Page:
In the Silverado diesel, I couldn’t catch it out. Even when I tried. Which is especially impressive with that massive shove of torque arriving as soon as the gear engages. It’s equally good on the highway, where downshifts are fast and smooth when you need some extra shove. Upshifts were slightly more clunky, especially if you suddenly lifted out of the throttle, but still quite good.
Mash the loud pedal and it’s quick to downshift. The variable geometry turbo keeps the engine on boil. Does it feel as fast as a big gas V8? No. Does it feel better than the intermediate gas V8s? Yes.
Chevrolet hasn’t published fuel economy figures for the baby-Max just yet, but the average for my drive was 7.8 L/100 km indicated. That was on rural roads that were mostly flat, but does include idling and repositioning the truck for photos. It’s an impressive figure in a 4×4 truck, though I left it in 2WD mode. When the official figures come out, expect the fuel economy wars to get as hot as the torque and tow rating one-upsmanship that happens in the HD truck market.
Max towing for the 1500 diesel is 4,218 kg. That’s down on not just the 6.2L Silverado with 5,534, but also the 5.3L Silverado with the top tow package, which manages 5,262 kg. It’s also well under the 5,697 max of the Ram EcoDiesel and 5,216 kg of the Ford F-150 Powerstroke diesel.
Why the lower figures? GM says that the top priority for diesel light duty truck buyers is using as little of that diesel fuel per kilometre as possible. So they made that the priority. They also said that the towing capacity it has, along with the 848 kg payload is enough for “about 90 percent of light duty customers’ needs.”
With the exception of the engine, this is the same as the standard Silverado. So it gets the wider bed with more tie-dows and bigger corner steps on the outside. And options like a power up/down tailgate.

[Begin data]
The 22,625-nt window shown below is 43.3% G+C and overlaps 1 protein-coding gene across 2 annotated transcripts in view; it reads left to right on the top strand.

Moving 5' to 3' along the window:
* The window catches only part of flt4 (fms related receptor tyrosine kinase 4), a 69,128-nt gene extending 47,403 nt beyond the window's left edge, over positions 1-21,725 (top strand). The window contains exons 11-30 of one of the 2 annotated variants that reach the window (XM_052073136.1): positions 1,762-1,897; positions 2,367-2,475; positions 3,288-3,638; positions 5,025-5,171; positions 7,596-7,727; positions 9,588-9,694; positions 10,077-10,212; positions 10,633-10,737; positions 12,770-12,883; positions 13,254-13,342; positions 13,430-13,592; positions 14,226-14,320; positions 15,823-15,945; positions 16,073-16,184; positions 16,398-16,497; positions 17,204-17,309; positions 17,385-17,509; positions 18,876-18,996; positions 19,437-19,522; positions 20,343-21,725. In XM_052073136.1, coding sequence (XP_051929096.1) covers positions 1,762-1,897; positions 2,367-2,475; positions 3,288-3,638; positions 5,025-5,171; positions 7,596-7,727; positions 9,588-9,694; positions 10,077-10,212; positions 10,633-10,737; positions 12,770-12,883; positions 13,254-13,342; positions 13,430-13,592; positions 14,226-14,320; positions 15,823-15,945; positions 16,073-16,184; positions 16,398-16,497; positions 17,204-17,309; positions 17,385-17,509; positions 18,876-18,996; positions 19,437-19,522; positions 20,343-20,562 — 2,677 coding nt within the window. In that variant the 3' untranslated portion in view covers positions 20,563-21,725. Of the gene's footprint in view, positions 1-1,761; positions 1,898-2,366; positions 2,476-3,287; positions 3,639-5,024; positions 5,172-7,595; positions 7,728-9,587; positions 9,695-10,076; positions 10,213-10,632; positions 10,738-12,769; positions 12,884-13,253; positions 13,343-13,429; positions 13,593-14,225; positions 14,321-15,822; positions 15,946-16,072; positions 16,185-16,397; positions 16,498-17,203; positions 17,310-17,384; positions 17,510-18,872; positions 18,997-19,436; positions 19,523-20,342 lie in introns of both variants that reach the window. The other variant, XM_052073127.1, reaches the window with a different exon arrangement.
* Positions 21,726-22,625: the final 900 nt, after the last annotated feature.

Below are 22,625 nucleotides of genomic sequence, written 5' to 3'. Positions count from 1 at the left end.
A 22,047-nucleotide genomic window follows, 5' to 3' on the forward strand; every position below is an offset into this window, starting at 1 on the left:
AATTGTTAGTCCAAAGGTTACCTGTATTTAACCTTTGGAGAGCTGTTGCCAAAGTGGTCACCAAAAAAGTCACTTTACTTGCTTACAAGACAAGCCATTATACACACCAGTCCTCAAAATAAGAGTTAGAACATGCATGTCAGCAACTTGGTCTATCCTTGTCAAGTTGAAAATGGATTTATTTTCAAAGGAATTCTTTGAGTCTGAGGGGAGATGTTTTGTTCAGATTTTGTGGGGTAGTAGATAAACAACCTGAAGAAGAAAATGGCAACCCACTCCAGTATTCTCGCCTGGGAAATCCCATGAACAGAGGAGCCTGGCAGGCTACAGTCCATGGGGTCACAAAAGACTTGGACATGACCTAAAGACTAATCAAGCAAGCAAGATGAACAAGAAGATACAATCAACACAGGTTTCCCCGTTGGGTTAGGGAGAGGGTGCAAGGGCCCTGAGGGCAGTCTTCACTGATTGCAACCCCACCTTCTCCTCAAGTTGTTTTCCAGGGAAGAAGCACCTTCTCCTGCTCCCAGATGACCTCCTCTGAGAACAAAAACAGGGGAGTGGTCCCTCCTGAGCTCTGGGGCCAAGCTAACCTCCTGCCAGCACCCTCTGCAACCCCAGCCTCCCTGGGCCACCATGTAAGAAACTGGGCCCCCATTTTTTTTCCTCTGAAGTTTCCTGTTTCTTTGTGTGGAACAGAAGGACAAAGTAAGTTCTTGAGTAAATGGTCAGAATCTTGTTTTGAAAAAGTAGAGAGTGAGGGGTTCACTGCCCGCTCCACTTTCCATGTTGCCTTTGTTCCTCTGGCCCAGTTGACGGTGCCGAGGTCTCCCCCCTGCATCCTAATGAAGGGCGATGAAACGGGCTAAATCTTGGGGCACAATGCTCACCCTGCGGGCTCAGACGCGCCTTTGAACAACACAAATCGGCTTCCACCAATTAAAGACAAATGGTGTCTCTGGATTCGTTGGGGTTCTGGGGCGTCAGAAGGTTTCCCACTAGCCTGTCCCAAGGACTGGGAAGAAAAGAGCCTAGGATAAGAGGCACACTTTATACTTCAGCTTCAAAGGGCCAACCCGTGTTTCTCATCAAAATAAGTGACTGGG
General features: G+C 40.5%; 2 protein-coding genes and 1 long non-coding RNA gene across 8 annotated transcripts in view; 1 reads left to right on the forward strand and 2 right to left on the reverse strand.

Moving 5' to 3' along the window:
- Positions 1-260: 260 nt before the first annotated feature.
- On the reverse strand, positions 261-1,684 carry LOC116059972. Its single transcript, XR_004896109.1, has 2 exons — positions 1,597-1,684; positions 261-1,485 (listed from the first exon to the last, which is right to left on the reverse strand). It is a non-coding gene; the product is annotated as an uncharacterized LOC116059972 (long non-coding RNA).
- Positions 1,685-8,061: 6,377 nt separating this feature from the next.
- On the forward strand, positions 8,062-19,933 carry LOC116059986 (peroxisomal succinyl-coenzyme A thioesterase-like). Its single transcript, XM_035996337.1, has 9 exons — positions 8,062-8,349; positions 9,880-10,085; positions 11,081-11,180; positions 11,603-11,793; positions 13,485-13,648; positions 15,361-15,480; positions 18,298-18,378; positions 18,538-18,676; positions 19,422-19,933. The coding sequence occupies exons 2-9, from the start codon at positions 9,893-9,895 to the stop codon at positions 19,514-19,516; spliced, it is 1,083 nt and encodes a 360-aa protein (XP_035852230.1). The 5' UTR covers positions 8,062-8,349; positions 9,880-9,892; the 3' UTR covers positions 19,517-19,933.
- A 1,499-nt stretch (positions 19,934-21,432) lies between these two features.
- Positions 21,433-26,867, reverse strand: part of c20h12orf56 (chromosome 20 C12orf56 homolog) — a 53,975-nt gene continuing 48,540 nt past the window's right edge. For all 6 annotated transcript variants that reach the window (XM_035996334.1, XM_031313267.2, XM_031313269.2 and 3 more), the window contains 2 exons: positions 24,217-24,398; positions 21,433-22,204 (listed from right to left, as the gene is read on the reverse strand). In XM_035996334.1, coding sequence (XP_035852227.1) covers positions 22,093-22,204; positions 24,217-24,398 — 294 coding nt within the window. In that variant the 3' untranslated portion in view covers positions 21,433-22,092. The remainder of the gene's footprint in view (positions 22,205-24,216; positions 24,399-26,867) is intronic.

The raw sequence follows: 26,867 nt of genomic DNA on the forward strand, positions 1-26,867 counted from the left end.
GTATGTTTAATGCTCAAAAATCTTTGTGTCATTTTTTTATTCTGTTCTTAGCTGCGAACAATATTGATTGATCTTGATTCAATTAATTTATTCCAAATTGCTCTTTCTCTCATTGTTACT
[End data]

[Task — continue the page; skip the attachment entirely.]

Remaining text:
It’s also available with the 15-camera setup that shows you just about every single view of the truck including inside your trailer. Or through your trailer.
There’s a big modern pickup cab, with massive space, especially in crew-cab versions. But when it comes to luxury in the top trims, the design doesn’t have the style and massive screens that Ram offers in its own 1500 truck, with some materials disappointing in a vehicle that costs as much as a modern pickup does.
The new engine will be available on most of the Silverado 1500s staggering array of trim levels. It can be had on LT, RST, LTZ, and High Country. Pricing isn’t out yet, but in the US it’s the same $2,495 premium over the 5.3 as the 6.2L V8. And the Chevy Canada 2019 configurator – the diesel was supposed to arrive for the last model year but was delayed – had it at $3,135, same as the 6.2. So we’d say that price is a safe ballpark figure.
This new 3.0L Duramax is an impressive engine. It’s quiet, smooth, and barely noticeable in operation. And it can start without a block heater as low as -30C. If it wasn’t for the rumble you can hear from outside as it idled, you might almost think it was just a gas engine. Until you put your foot down and feel that torque shove you back in your seat.